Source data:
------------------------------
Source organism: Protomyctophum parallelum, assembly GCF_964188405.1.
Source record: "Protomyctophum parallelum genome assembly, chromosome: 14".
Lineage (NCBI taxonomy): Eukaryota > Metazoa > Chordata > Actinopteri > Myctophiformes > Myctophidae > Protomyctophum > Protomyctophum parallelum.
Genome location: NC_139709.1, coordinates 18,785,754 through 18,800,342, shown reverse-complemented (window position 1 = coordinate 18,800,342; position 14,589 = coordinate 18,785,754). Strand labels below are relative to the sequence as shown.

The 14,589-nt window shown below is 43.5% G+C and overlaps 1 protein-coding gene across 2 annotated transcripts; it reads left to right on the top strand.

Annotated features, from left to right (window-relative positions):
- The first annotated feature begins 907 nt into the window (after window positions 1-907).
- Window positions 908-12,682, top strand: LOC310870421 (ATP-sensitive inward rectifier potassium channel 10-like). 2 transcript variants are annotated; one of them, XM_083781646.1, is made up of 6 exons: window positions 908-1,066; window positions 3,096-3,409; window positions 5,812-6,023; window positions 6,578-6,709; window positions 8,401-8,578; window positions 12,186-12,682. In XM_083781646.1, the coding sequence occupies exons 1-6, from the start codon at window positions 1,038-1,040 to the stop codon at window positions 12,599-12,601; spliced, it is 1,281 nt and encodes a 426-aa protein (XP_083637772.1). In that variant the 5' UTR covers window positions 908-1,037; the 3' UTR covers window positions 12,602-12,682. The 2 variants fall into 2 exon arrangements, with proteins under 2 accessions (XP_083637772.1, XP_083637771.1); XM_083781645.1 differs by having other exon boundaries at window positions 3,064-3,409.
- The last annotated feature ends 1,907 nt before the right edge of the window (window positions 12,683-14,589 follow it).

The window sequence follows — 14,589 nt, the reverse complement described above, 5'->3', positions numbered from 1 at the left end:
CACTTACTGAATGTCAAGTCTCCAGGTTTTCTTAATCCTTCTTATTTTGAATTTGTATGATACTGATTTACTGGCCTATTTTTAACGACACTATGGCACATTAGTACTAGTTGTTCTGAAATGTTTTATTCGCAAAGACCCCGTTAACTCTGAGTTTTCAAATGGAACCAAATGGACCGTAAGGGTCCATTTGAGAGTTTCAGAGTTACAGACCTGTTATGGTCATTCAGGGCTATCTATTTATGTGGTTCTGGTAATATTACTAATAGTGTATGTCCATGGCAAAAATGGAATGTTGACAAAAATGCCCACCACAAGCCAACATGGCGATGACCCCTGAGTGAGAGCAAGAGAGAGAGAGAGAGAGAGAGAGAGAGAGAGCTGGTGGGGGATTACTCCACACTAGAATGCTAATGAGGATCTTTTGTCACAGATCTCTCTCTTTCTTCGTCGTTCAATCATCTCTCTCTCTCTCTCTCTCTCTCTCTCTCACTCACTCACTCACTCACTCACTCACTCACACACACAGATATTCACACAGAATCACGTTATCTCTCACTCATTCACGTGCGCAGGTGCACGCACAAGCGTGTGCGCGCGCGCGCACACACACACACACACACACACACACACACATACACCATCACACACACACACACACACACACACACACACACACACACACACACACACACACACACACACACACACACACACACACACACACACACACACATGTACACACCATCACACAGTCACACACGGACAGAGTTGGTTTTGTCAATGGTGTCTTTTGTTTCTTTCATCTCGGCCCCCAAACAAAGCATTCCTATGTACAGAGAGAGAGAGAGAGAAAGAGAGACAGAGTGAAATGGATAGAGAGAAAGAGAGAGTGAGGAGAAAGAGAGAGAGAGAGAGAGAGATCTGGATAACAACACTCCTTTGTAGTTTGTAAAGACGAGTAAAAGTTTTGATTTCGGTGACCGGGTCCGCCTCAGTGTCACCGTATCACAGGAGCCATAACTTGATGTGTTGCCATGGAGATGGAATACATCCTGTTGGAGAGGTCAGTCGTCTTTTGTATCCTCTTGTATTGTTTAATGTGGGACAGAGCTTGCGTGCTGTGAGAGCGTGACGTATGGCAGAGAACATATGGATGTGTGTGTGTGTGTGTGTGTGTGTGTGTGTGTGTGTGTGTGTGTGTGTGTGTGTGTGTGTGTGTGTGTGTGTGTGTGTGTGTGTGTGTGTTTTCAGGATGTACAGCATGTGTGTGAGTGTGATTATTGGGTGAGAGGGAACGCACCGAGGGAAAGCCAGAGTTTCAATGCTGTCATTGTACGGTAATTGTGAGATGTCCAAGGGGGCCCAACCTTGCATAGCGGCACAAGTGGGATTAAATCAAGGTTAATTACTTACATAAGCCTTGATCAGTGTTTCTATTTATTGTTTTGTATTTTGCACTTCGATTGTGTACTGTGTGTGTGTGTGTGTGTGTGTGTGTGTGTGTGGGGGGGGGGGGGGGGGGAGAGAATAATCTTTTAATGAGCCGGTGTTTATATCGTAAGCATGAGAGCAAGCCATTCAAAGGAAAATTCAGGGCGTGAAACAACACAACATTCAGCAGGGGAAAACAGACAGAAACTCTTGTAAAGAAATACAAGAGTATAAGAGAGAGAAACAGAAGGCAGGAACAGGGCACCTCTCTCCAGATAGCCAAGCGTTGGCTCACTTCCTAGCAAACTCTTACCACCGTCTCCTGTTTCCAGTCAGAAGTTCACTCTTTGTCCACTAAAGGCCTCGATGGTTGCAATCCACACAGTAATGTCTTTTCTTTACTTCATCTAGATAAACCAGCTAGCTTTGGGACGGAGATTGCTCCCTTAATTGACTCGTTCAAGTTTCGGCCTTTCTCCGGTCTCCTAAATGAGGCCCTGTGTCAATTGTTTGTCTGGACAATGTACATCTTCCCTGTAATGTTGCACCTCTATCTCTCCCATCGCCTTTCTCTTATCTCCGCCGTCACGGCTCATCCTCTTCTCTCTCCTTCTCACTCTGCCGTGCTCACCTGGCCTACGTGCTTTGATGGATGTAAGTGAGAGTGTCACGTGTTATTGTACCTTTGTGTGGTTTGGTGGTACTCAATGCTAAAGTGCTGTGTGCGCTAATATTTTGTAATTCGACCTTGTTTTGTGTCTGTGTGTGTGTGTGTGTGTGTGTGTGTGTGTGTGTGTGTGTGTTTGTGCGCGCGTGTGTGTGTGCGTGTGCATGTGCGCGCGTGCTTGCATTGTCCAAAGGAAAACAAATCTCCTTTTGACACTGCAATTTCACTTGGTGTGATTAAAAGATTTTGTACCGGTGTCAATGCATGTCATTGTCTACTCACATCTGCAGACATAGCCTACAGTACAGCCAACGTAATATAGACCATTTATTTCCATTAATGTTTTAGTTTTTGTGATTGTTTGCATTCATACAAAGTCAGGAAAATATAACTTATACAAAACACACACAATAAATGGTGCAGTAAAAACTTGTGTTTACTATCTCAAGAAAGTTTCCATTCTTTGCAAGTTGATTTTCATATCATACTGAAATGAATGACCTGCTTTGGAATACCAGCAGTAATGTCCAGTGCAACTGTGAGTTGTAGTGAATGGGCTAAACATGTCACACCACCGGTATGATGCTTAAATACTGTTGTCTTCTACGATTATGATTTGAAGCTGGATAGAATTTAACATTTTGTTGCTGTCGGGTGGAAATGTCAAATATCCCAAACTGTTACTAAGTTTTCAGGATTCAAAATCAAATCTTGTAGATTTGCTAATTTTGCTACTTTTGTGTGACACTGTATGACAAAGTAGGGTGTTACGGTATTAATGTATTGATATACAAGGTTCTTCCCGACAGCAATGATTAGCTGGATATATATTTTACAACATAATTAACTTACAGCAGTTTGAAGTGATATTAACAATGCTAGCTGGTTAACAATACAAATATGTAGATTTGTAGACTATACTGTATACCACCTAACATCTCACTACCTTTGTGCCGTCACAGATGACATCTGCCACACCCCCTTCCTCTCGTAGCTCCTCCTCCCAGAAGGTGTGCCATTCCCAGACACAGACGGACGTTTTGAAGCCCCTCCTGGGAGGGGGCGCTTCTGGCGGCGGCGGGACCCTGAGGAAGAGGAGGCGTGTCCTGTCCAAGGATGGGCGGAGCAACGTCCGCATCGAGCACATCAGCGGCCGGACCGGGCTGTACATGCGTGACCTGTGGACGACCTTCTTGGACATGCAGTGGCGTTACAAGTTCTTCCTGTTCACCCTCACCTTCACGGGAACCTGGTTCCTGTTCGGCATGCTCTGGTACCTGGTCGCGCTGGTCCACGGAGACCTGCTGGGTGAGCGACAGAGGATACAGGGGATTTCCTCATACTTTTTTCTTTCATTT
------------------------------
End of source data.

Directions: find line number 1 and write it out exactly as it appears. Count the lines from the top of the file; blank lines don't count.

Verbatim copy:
Source organism: Protomyctophum parallelum, assembly GCF_964188405.1.